India provided the greatest number -- nearly 80,000, a seven percent hike over the previous year. It was followed by China (nearly 62,000); South Korea (52,000); Japan (41,000); Canada (27,000) and Taiwan (26,000). Overall, almost 57 percent of international students here came from Asia.
Mexico ranked number seven with 13,000, followed by Turkey (11,000), Thailand, Indonesia and Germany (nearly 9,000 each), Britain (8,500), Brazil (7,800), Colombia (7,500) and Kenya (7,400).
The largest percentage declines in enrolment by country included Indonesia (15 percent), Japan (11 percent), and Thailand (10.5 percent), according to the report. The drop in of undergraduate numbers was particularly steep -- 20 percent in the case of China, 14 percent for Japan and nine percent for India.
The number of students from Europe and the Middle East fell five percent and nine percent, respectively. The decline for the Middle East was pronounced, because it came on top of a 10-percent fall in 2002-2003, the first academic year after the 9/11 attacks.
Enrolments for students from Saudi Arabia (3,521) were down 16 percent, from Kuwait (1,846) 17 percent, from Jordan (1,853) 14 percent and from the United Arab Emirates (1,248) 30 percent.
Overall, the Middle East accounted for six percent of all international students enrolled here, although that percentage included some 1,100 students from Turkey. After Asia, Europe, with 13 percent of total students, had the greatest representation, followed by Latin America (12 percent) Africa (seven percent) and Canada and Oceania (six percent).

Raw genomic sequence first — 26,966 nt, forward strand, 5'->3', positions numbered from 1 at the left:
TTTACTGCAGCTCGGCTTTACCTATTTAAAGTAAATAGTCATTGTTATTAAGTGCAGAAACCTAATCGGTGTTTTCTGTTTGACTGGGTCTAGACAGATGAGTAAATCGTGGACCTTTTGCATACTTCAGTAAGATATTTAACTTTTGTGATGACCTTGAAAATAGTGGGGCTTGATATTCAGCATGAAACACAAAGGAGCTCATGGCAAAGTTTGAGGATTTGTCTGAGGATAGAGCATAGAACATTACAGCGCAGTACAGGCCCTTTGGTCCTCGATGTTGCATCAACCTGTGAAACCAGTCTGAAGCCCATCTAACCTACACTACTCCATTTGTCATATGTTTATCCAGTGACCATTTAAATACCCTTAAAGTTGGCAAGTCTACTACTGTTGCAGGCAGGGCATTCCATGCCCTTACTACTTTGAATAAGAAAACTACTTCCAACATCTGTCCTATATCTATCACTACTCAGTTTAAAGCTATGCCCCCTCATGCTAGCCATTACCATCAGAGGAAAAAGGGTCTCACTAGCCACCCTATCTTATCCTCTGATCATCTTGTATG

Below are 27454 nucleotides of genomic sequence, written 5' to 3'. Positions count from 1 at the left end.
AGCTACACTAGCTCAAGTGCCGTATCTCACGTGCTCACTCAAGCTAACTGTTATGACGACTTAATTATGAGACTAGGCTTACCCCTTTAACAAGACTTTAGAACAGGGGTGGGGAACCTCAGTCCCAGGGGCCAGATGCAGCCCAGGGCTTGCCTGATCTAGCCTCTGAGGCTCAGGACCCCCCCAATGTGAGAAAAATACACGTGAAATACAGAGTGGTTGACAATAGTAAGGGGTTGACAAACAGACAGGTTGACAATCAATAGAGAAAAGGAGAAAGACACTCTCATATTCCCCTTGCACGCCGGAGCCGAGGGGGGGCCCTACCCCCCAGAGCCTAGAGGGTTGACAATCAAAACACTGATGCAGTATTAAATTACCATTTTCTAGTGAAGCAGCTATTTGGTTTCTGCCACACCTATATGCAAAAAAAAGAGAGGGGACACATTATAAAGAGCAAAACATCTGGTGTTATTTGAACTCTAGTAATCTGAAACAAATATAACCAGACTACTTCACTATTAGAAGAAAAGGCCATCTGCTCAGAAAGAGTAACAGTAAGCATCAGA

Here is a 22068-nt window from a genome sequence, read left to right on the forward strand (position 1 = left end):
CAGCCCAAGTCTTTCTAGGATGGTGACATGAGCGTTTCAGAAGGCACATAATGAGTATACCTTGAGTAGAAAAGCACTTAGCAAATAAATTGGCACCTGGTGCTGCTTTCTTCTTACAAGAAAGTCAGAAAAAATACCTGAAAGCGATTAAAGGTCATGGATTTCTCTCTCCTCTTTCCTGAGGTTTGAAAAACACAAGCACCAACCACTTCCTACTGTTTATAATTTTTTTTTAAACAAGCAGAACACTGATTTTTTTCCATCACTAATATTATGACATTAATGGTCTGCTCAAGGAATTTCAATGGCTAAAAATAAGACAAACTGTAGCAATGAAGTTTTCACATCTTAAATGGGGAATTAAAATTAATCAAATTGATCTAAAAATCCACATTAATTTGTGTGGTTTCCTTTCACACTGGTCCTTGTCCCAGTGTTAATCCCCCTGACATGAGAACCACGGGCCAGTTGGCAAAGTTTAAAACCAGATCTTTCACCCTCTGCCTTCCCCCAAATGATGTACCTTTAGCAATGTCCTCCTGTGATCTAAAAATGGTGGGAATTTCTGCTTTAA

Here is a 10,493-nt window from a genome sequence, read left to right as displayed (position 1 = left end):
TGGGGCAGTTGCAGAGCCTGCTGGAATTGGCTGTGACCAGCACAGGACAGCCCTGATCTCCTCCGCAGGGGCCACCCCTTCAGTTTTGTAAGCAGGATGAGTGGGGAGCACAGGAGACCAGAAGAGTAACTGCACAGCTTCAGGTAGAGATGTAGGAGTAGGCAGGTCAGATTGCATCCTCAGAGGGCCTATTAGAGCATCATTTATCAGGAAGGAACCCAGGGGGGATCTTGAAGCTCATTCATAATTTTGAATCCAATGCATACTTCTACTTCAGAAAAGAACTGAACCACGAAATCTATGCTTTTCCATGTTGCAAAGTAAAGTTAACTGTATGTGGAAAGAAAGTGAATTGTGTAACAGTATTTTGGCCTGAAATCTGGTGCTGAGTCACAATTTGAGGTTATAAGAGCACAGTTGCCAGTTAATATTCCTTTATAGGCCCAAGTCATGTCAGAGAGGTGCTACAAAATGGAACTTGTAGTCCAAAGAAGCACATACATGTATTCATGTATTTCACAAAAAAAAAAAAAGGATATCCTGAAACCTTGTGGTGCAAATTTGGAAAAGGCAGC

Within the United States, the institutions that attracted the most foreign students included mainly public universities in California, New York, Texas, Massachusetts, Florida, Minnesota, Michigan, Ohio and Indiana. The University of Southern California enrolled the greatest number of foreign students in the year -- 6,647.
Going in the other direction, U.S. students strongly preferred Europe as their destination, with nearly one-half of all American students studying abroad choosing just four countries -- Britain, Italy, Spain and France.
The countries that saw the greatest increases in U.S. student enrolment included Cuba (1,474, up 15 percent), Brazil (1,345, up 26 percent), Denmark (1,127, up 24 percent), South Korea (739, up 17 percent), India (703, up 12 percent), Peru (599, up 14 percent), and Vietnam (286, up 31 percent).
The report found that U.S. students generally spend much less time abroad than their foreign counterparts in the United States. The vast majority of U.S. students who studied overseas in 2002-2003 -- 92 percent -- did so for one semester (of four months) or less, with only seven percent spending a full academic year abroad.
Nonetheless, the number of students who studied abroad in that year came to almost 150 percent more than the number who did so in 1991-92.
November 19, 2004 (http://www.albionmonitor.com) All Rights Reserved. Contact firstname.lastname@example.org for permission to use in any format.